It recently came to light that Cambridge Analytica duped several million Facebook users, as well as other social media followers, into allowing the company to collect data without adequately disclosing what they would be doing with that information. The illicit use of that data has become the subject of much controversy, with several higher-ups at the British company have been let go in light of the scandal. These recent events give the documentary The Cleaners an unprecedented presence, too bad, then, that it is too unfocused to have a point.
Interviewing a small group of social media content moderators working in Manila, along with some big names working for the likes of Google, directors Hans Block and Mortiz Riesewieck have a wonderful idea at play here. Mixing the interviews with news footage and public record testimony about the security features of Google, Facebook, etc., the topics open for discussion cover a wide range. What violates a given social media site’s terms so the picture/video needs to be deleted, how can such a site promote the 1st Amendment while censoring content, to some degree (typically in an effort curb violent rhetoric), to what privacy means in this day and age when everyone shares everything, and where the lines between news, critique, and harassment veer and intersect are brought up.
“…what does privacy means in this day and age when everyone shares everything, and where the lines between news, critique, and harassment veer and intersect are brought up…”
All those ideas are thematically interrelated, but The Cleaners haphazardly stumbles through them. Starting off with emails from an anonymous source about his/her higher ups and how the leaks are getting too dangerous, the movie sets the viewer up to expect a thriller, or maybe a drama akin to The Whistleblower. These emails recur throughout the entire 90 minutes of the movie. Since they are fictitious and nothing else in the documentary is, they’re not only out of place but actively confuse the audience and undermine the film’s credibility. The more significant issue is that no one, save for former Google and Twitter policymaker Nicole Wong, is introduced to the audience. The four content moderators interviewed are obscured by skewed camera angles or are strictly seen from the back for about half the movie. Then the big reveal of what they look like comes, and it is underwhelming. They are just shown, matter of factly, later on in the film, so why the initial obfuscation?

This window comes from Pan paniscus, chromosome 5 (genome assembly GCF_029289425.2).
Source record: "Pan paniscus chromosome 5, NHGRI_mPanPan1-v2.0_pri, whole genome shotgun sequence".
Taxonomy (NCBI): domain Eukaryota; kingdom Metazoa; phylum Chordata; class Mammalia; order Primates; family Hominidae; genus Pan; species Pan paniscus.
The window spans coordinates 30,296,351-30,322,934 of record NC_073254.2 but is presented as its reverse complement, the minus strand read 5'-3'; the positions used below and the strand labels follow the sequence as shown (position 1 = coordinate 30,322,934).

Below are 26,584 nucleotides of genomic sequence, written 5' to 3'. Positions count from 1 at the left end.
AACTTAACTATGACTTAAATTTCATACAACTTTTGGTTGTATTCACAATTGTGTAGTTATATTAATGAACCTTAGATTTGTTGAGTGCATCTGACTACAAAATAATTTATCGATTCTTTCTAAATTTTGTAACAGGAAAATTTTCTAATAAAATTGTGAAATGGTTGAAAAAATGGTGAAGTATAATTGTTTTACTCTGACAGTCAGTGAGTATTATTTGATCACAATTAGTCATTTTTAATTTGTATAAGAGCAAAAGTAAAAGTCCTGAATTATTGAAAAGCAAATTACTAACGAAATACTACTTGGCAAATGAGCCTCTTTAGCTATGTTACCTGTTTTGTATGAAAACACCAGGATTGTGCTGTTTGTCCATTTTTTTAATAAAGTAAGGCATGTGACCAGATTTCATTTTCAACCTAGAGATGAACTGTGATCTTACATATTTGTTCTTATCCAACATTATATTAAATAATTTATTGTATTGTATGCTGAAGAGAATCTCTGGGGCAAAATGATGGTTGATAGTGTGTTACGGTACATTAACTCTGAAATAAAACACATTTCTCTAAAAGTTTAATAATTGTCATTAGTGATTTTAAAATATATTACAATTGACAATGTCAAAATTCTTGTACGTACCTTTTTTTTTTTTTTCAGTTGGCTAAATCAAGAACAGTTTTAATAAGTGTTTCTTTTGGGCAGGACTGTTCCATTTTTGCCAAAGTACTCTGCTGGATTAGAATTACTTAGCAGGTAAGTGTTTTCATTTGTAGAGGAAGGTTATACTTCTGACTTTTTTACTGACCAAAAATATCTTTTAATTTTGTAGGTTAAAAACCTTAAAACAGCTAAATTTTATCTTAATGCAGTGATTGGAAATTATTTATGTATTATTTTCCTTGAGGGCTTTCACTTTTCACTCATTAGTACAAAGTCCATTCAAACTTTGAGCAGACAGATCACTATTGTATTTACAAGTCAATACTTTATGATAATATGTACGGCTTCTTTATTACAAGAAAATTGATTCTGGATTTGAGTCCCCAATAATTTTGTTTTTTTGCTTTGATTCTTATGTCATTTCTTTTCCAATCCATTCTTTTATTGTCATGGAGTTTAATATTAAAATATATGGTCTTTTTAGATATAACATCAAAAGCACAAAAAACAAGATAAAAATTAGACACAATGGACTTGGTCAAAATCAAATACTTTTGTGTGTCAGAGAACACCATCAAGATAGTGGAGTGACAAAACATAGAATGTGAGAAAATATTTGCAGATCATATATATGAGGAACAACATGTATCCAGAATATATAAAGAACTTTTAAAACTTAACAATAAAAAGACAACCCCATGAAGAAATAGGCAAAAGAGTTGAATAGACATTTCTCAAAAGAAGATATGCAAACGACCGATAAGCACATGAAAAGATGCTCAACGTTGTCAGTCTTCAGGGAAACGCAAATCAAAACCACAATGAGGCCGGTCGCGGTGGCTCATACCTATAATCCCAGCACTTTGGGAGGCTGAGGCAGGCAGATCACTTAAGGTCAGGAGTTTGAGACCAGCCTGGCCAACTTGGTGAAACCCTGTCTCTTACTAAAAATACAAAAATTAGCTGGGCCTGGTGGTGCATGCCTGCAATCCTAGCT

Whatever training the moderators have to go through to get this job is never shown or explored, so how they decide what is appropriate seems perplexingly arbitrary. This is the crux of what the movie is exploring, at least in theory, so not covering the training or underlying methodology leaves too many unanswered questions. Then, how the movie handles moving from one topic to the next, from the moderators discussing their views of the job to former Google design ethicist Tristan Harris, is confusing. There is not a single contextual clue that this is what the movie has moved on to until the interview starts up. This lack of segues happens every time the movie switches gears and baffles the audience.
“…believes her job to be the protector of the internet, to police it, and ensure nothing unseemly gets where it shouldn’t…”
The subjects of the various interviews are engaging, with thoughtful and reasonable takes on their respective areas of expertise. In particular, Nicole Wong is very sharp and wants to genuinely help shape the internet and social media landscapes for the better. One of the content moderators in Manila believes her job to be the protector of the internet, to police it, and ensure nothing unseemly gets where it shouldn’t. Is this based on a profoundly religious background? From the extreme views of the Filipino government in charge?The Cleaners isn’t interested in answers to these questions, so, once again, the audience has no context for the ideas presented. Since these people are meant to be the thread that carries the audience through the nebulous nature of permitted art versus vulgarity, this chronic aversion to context undermines the film’s impact.
One doesn’t need to agree with The Cleaners’ message to appreciate that it wants to have a meaningful conservation about data collecting, social media content moderation, and the privacy and 1st amendment ethics these sites present. However, topical resonance is all that the movie musters, as it changes subject matter on a whim and doesn’t give the audience enough background information on the issues or the interviewees to make a whole lot of sense.
The Cleaners (2018) Directed by Mortiz Riesewieck, Hans Block. Written by Mortiz Riesewieck, Hans Block, Georg Tschurtschenthaler. Starring Nicole Wong, and Tristan Harris.